Coffee Morning: Don’t forget this morning September 25th is the annual World’s Biggest Coffee Morning in the Court Hall from 10am till noon. Plenty of good coffee is available plus cakes, a raffle, Bring n Buy and bring your friends. This is a fundraising event held all over the UK with donations in aid of Macmillan Cancer Support. Since the first coffee morning in 1990 the many more that followed have together raised £138 million and the help Macmillan provides includes nurses being able to offer one-to-one support, centres being kept well-resourced and families having more involvement.
Harvest Celebration: There will be a celebratory service at the Methodist Chapel tomorrow (Saturday) followed by a Harvest Lunch of fresh produce beginning at 11am and no need to book your place. Rev. Tricia Williams will be helping to ‘Plough the fields and scatter the good seed on the ground’ as she leads the service and joins with all for some hearty harvest hymns.
Church events: There will be Holy Communion services on Saturday September 26th at 9.30am and Sunday 27th at 10.30am after which a baptism will take place at 1pm. St Thomas’ School Harvest Service will be held on Thursday October 1st at 9am in the Church with parents welcome and be followed by a visit of the Cinque Ports Mayors at 1.30pm.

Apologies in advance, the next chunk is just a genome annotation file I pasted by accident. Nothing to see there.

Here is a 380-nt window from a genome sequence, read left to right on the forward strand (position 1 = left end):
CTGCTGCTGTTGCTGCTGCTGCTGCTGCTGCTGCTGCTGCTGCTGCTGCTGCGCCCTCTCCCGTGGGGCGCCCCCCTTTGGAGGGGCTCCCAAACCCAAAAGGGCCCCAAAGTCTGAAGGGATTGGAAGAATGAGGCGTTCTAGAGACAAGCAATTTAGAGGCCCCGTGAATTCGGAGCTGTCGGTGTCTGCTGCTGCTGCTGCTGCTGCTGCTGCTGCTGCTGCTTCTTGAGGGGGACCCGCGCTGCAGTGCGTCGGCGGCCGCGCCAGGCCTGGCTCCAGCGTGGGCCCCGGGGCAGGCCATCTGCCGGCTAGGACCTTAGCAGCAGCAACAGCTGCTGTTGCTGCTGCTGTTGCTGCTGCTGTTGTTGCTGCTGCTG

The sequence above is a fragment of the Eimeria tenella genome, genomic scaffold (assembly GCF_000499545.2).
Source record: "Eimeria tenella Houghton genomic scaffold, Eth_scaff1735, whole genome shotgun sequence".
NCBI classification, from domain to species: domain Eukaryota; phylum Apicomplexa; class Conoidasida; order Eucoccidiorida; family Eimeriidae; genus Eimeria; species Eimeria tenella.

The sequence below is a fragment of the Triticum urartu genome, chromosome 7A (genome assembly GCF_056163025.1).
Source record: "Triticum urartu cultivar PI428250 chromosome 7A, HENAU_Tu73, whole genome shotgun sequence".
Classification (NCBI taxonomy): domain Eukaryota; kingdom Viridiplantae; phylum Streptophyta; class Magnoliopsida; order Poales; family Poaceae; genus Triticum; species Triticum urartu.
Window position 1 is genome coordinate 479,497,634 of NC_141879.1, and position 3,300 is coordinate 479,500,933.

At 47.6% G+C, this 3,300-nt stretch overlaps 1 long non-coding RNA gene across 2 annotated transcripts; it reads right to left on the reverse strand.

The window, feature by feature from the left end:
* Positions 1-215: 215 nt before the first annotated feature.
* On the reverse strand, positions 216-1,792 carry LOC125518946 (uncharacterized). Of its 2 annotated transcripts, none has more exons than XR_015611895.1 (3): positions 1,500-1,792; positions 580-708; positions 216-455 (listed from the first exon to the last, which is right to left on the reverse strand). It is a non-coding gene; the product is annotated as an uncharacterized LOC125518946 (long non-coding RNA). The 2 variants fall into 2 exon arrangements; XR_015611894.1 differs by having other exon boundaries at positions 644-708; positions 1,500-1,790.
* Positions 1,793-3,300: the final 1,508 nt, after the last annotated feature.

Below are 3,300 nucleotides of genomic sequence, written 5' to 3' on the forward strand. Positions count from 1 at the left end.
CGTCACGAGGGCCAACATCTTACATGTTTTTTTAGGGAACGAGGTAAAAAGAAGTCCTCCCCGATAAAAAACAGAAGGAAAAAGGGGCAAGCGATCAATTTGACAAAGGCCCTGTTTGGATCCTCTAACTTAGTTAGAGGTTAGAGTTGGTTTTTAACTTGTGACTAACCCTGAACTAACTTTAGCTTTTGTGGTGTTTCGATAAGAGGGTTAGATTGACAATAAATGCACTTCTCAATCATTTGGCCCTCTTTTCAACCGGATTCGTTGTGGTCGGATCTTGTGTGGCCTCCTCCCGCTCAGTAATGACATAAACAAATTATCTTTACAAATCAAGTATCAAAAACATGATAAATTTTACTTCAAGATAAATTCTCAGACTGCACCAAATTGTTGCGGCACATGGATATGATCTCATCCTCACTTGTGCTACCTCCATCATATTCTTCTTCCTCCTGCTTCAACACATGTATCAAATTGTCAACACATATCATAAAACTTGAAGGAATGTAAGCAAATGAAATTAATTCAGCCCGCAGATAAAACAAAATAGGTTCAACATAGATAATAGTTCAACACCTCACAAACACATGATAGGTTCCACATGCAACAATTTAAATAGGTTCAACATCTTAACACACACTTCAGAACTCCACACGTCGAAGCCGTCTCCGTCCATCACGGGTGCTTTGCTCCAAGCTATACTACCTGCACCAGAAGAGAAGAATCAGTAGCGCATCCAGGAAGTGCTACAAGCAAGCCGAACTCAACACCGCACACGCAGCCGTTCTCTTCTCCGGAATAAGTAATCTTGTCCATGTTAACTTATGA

Westside Story: The Archaeological Society has planned a Westside Story walk on Sunday September 27th, starting at 2pm from Castle Street and the cost is £5 p.p. This is a guided walk to trace the remains of the western defences and suburbs of the medieval town of Winchelsea. The walk follows the route to the New Gate, the southernmost point of the town, taking in historical sites which include the Monday Market, St John’s Hospital and Holyrood, then back along the western slopes, through delightful open countryside which is not open to the public, towards what was once the town ditch and St Leonards Creek, past the site of the Pewis Gate, along a lost highway following the line of the town wall and concluding at the site of the abandoned village of South Iham.
Community Sing Up: The community singing group sang sea shanties at their last Sunday Sing Up session. Try that for a tongue twister. On Sunday September 27th St Thomas’ Church will be hosting the next event with Peter Hatch conducting the singing from 4.30 till 5.30pm. ‘Sing with us just for joy’ is the cheering invitation to all regardless of age or ability to just come along and there is a £2 contribution which includes light refreshments.
Harvest Barn Dance: Last year’s popular Barn Dance is proving to be the start of many and once again will be combined with the annual Harvest Supper in the New Hall on Saturday October 3rd at 6pm. The cost is £10 adults, £6 children and the two-course meal is included in the price but you will need to bring your own drinks. Tickets are now on sale at Winchelsea Farm Kitchen and with only a few days left to buy them please come along soon as there is no doubt that it will be even more fun than last year.